Summary:When we eat beef, chicken wings, hot dogs or spaghetti bolognese, we do it in denial. Already by referring to what we eat as “beef” instead of “cow”, we have created a distance between our food and an animal with abilities to think and feel. Philosophers and animal rights activists have long claimed that we avoid thinking about the animal we eat, and that this reduces the feeling of unease. This mechanism is described by the “disassociation hypothesis”.
When we eat beef, chicken wings, hot dogs or spaghetti bolognese, we do it in denial. Already by referring to what we eat as “beef” instead of “cow,” we have created a distance between our food and an animal with abilities to think and feel.
The meat paradox
“The presentation of meat by the industry influences our willingness to eat it. Our appetite is affected both by what we call the dish we eat and how the meat is presented to us,” says Jonas R. Kunst, a postdoctoral fellow at the Institute of Psychology, University of Oslo.
Kunst and his colleague Sigrid M. Hohle conducted five studies in Norway and the U.S. In the first study, chicken was presented at different processing stages: a whole chicken, drumsticks, and chopped chicken fillets. The scientists measured participants’ associations to the animal, and how much empathy they felt with the animal.
In the second study, participants saw pictures of a roasted pork — one beheaded the other not. The scientists examined their associations to the animal, and to which extent they felt empathy and disgust. They also asked participants whether they wanted to eat the meat or would rather choose a vegetarian alternative.
“Highly processed meat makes it easier to distance oneself from the idea that it comes from an animal. Participants also felt less empathy with the animal. The same mechanism occurred with the beheaded pork roast. People thought less about it being an animal, they felt less empathy and disgust, and they were less willing to consider a vegetarian alternative.”
In a third study participants saw two advertisements for lamb chops, one with a picture of a living lamb, another without. The picture of the lamb made people less willing to eat the lamb chops. They also felt more empathy with the animal.
Philosophers and animal rights activists have long claimed that we avoid thinking about the animal we eat, and that this reduces the feeling of unease. This mechanism is described by the “disassociation hypothesis.” Celebrities have spoken up for the animals as well. Founder of Facebook, Mark Zuckerberg, ate only self-slaughtered meat for one year, claiming, “Many people forget that a living being has to die for you to eat meat.” Vegetarian Paul Mc Cartney said, “If slaughterhouses had glass walls, everyone would be vegetarian.”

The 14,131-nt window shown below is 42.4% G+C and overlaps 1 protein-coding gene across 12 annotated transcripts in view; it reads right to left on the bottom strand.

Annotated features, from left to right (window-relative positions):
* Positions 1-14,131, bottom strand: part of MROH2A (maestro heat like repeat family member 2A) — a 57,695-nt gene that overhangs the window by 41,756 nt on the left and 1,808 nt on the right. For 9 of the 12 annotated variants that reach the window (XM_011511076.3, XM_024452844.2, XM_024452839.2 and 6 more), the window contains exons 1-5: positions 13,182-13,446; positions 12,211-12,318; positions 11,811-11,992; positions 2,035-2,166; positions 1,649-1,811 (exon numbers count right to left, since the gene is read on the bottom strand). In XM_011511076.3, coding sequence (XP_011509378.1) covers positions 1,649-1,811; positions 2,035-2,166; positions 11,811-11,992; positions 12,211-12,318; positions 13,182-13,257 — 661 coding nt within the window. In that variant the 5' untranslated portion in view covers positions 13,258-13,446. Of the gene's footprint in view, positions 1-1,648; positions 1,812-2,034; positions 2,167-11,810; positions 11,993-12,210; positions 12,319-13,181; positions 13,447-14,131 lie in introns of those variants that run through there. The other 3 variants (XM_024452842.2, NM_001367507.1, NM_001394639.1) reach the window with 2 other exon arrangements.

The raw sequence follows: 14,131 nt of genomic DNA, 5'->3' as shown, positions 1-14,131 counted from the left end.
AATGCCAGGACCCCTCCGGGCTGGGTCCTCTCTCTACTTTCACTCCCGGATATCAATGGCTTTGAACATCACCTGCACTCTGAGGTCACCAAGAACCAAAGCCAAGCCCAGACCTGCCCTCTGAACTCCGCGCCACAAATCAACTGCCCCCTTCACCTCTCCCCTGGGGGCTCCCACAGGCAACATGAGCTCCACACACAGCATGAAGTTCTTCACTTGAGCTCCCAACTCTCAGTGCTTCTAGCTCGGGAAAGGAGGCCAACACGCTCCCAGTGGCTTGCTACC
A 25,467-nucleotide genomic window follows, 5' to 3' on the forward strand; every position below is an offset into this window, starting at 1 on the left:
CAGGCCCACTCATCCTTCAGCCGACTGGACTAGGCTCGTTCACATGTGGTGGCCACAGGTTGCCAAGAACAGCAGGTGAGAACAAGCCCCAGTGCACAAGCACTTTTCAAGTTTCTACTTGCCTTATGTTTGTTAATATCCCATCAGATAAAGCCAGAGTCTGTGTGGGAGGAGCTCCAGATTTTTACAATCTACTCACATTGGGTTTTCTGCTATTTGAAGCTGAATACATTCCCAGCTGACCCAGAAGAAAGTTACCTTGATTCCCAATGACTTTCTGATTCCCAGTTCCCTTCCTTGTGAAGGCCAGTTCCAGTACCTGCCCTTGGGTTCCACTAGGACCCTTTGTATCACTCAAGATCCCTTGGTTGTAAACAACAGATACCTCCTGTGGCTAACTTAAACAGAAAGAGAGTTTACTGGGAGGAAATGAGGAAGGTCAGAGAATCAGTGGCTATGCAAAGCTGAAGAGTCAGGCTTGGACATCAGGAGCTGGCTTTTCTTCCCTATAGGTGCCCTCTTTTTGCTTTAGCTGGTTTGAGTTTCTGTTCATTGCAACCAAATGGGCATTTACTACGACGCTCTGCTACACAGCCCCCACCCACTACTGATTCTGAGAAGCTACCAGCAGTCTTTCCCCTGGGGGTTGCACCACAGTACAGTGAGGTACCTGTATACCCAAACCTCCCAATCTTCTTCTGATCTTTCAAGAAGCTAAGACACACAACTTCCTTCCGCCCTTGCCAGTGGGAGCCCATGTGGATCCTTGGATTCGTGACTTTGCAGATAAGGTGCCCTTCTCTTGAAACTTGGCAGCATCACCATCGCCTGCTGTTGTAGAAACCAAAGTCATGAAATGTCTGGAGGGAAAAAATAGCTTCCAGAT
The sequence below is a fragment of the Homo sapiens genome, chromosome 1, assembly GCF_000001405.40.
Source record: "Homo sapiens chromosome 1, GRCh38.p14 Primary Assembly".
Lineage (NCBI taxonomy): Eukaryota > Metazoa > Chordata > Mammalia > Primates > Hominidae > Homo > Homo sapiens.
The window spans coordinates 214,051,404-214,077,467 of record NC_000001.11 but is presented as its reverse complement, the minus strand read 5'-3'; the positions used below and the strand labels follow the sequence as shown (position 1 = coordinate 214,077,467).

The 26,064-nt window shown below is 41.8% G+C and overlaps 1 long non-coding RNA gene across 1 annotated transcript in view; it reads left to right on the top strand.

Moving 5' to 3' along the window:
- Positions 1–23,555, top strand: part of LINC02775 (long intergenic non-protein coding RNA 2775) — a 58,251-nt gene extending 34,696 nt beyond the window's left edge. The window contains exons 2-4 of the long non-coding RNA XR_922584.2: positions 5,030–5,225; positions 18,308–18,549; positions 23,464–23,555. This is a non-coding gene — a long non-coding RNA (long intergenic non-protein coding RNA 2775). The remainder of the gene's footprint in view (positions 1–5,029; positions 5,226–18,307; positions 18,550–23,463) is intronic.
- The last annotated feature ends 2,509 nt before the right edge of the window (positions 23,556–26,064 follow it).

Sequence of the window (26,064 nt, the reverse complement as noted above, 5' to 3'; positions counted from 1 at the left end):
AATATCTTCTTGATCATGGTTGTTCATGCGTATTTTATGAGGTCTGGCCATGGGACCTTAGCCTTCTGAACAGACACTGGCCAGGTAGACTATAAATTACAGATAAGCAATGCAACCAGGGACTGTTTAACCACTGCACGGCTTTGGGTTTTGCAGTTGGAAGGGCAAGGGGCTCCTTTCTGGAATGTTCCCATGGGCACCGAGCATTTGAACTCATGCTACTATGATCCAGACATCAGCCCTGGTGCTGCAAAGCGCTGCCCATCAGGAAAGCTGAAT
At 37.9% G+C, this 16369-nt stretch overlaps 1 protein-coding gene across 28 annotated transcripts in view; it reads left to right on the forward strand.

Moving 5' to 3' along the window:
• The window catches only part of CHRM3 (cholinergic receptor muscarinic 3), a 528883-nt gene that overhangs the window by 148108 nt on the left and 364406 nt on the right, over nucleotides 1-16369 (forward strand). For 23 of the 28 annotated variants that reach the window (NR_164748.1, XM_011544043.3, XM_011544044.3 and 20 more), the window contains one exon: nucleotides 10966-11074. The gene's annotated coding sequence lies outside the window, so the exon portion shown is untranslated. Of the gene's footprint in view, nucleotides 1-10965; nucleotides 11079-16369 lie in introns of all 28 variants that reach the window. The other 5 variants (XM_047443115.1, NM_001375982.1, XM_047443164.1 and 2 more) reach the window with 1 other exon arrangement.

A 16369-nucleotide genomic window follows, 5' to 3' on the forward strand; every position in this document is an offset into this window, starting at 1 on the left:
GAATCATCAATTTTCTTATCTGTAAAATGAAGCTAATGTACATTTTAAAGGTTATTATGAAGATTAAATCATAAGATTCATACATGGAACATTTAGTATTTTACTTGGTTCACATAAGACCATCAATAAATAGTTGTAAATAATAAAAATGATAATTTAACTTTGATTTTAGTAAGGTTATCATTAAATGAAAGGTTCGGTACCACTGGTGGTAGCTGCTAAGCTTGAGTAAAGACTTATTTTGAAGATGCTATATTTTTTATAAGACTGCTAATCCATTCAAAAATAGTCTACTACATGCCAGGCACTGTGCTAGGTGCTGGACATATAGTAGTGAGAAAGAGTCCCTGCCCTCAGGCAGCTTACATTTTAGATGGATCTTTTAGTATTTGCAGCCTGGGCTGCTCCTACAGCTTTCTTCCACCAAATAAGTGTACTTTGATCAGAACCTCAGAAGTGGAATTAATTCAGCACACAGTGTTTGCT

Kunst and Hohle are the first scientists to test the hypothesis empirically, and it gains support from all five studies. We do have a tendency to distance ourselves from the thought of what we actually eat; this reduces discomfort and increases the willingness to eat meat.
In the three first studies, the scientists examined processing stages and presentation. In the next two studies, they investigated the use of words and phrases. They found that replacing “pork” and “beef” in the menu with “pig” and “cow” made people less willing to eat meat. The choice of words also affected feelings of empathy and disgust. Lastly, researchers investigated the effect of using the word “harvest.” Traditionally the word has referred to plants, but in the U.S., it is now increasingly replacing words like “slaughtered” or “killed.” The scientists found a clear effect: When the word “harvest” was used, people felt less empathy with the animal.
In total, more than 1000 people participated in the studies, and most of them were meat eaters. For some of them, eating meat was difficult, for others less so. Everyone disassociated meat from animals in their daily lives, but those that spent the most effort on disassociating were more sensitive when the presentations and descriptions of meat changed.
“We did not test whether these sensitive persons ate less meat than others in general. However, we all have a sensitivity in us, but this sensitivity is rarely activated because of the presentation of meat,” said Kunst.
He is not a vegetarian himself, but during these studies, he has become more aware of his meat consumption.
Might reduce meat consumption
In many western cultures people consume more meat than what authorities recommend. High consumption of red or processed meat can increase the risk of several diseases. Reducing meat consumption is also more resource friendly.
“The science results support a line of philosophers and animal rights activists who have said that the way meat is presented and talked about in our culture, makes us consume more of it,” said Kunst.
The results are published in the journal Appetite and might help authorities limit people’s meat consumption.
“For instance, authorities can influence people’s diets by presenting pictures of the animals in meat advertisements or contexts where meat is consumed. However, the will to do this is probably limited, since there are strong financial interests involved,” said Jonas R. Kunst.